THE 1 ingredient these 3 entrepreneurs say will help you succeed
We spoke to three entrepreneurs to learn more about what it takes to make it. Guess what we learned? There is no definitive road to success and wealth, but there are some sure-fire ways to fail.
“No amount of self-help books and entrepreneurial courses can guarantee success; there are so many factors to consider and you need to learn from all the ups and downs as you go or you’ll be left behind,” says Joseph Sithole, a courier vehicle driver who has been moonlighting as a caterer in his own start-up since June 2016.
Sithole left his job as a driver a year ago to spend more time on his blossoming catering company but has since been forced to return to his job since the catering company is not yet turning over enough to support him. “I don’t want to run a survivalist company, my dream is to employ some people and grow a legacy for my son,” explains Sithole, adding that things are looking up for him since he has partnered with an investor in exchange for a 20% share in his business.
Sithole and his investment partner, a doctor from Mamelodi who will act in an advisory role, plan to use the additional capital to set up a food truck. The hope is that travelling and serving great food across Gauteng, with branding and advertising for the catering services on the food truck, will create a vibe and inject some demand for the catering service.
Sithole credits this idea to his business partner saying that he would never have thought of that, not only because it seemed out of reach due to his limited capital, but also because his thinking was stuck on more traditional advertising methods.
Maria dos Santos, ex-entrepreneur who has now returned to full-=time employment says that partnering with the wrong people can make or break a business.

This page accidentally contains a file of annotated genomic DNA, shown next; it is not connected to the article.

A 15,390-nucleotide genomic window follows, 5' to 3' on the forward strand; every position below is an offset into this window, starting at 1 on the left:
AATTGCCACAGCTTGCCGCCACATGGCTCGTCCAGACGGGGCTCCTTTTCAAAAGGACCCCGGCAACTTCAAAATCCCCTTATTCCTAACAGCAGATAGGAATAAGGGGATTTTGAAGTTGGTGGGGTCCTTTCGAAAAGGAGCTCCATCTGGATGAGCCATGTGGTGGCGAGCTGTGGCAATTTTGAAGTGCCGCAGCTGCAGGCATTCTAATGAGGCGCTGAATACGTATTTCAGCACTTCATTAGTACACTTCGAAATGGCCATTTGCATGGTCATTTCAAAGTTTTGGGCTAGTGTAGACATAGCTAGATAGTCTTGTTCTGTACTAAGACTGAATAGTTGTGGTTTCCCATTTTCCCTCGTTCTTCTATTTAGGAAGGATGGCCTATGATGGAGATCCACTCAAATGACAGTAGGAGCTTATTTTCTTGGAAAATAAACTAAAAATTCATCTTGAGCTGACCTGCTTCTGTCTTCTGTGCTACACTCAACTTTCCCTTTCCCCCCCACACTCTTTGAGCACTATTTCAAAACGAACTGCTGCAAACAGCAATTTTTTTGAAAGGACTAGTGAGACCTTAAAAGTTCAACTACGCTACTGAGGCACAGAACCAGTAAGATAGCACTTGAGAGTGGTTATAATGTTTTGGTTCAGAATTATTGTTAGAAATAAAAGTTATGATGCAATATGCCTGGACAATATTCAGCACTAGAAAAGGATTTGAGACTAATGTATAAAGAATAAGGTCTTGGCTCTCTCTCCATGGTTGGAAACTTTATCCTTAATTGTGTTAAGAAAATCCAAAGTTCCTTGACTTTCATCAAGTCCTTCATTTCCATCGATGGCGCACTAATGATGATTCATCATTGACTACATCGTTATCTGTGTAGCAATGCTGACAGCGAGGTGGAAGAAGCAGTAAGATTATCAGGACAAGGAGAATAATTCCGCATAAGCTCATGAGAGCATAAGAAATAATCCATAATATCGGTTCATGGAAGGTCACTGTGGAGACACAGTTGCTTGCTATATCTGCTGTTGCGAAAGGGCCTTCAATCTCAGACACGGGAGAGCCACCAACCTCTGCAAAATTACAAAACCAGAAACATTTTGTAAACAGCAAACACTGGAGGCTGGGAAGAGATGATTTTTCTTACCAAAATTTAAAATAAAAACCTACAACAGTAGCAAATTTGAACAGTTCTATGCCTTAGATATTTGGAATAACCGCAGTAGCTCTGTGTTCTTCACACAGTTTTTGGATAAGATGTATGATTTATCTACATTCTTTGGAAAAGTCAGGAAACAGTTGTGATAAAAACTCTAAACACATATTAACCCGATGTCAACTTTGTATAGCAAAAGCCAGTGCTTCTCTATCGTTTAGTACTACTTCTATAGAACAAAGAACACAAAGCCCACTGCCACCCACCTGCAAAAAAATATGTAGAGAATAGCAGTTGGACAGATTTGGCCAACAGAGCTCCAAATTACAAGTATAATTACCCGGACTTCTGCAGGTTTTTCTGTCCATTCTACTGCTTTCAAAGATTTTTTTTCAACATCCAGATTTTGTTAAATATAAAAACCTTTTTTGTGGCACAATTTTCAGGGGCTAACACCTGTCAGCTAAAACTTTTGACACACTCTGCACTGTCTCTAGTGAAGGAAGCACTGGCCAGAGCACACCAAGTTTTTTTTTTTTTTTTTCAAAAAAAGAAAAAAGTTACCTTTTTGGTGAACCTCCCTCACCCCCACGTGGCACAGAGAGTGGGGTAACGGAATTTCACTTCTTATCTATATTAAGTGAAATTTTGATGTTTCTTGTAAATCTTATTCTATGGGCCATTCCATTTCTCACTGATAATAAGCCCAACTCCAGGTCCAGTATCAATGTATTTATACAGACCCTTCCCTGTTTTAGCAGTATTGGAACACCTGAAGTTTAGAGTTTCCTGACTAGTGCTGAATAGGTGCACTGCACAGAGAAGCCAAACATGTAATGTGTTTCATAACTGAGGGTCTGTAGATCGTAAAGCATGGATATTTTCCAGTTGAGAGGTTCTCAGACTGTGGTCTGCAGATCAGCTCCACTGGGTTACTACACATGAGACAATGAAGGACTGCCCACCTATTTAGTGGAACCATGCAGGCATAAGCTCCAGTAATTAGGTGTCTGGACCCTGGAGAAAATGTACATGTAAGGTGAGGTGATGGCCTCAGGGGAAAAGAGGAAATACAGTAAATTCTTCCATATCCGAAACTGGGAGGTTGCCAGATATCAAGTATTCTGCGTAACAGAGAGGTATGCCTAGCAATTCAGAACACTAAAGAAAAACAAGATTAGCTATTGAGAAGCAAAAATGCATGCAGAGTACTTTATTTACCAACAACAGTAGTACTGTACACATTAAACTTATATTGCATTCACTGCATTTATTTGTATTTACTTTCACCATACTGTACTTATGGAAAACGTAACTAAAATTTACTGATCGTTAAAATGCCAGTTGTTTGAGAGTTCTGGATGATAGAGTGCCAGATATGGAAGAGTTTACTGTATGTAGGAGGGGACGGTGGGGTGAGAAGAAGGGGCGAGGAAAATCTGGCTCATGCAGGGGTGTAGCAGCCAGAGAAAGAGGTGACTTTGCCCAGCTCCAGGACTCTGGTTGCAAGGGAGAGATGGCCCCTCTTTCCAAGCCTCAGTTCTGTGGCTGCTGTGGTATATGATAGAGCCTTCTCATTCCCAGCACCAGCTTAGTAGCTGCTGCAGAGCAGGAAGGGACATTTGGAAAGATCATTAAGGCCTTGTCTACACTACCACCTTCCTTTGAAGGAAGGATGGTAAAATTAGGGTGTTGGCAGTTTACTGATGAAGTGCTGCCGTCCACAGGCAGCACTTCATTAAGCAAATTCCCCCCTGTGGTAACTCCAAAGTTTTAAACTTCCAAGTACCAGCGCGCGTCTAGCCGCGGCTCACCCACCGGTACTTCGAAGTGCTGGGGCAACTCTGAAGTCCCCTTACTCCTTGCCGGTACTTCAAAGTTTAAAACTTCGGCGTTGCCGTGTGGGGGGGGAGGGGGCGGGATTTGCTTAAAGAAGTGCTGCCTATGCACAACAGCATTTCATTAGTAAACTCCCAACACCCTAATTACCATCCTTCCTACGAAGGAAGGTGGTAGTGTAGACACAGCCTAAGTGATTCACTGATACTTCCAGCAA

“I went into business with a mom from my daughter’s school; we were friendly but I would not call us best friends. One afternoon we started talking at an event that we helped organise for the school and eventually came up with the idea of starting an event planning company,” tells dos Santos. “At that stage we were both stay-at-home moms with five kids between us. We worked together excellently and grew our business remarkably fast. Within two years we were employing 17 people full time and had 20 students on our list of performers should clients request it.”
Dos Santos says this is when things started to go wrong. Her business partner took long holidays and just in general left a lot of slack for her to pick up. “Eventually I felt like I needed to buy her out to save my sanity. Unfortunately I sold the business six months later, breaking even, and can’t see myself starting another business any time soon – it just gets too emotionally charged and personal working so closely with relative strangers.”
Would things have been different for Maria and Joseph had they considered some of their massive decisions more carefully before taking their big leaps? “Definitely,” says Sithole. “Probably not,” means dos Santos.
Willem Butler, a successful Cape Town-based advertising consultant, says that timing is definitely key. “My partner and I, both marketing majors, started our small niche advertising firm five years after graduating. At that stage we had both made valuable contacts in the industry and built a network for professionals we trusted to provide the services and products we needed for our clients so we were never embarrassed by unfortunately chosen service providers and had a couple of industry players owing us some favours,” says Butler.
Sithole agrees with Butler, adding that he still blames himself for some damage done to his brand because he leaped too early. “I struggled to meet my clients’ expectations because I simply took on too much too soon. Now my motto is that you only get one first impression, makes sure it’s an impression you want your client to tell everyone about.”
“I think that we jumped on the event planning party at just the right time. Pinterest-worthy kiddies parties were basically our golden ticket. I really don’t think that waiting would have made any difference for us. In the end I think the only thing that could have saved us is taking more time to get to know each other before starting a business together,” adds dos Santos about her own experience.
What should aspiring entrepreneurs take from the experience of these three “old hands”? Time, take your time and use it wisely. Use your time to ensure you’re partnering with the right people, and until you’ve found those people use your time to network and learn the industry, and your market’s needs and wants.
Words: Maxine Ridder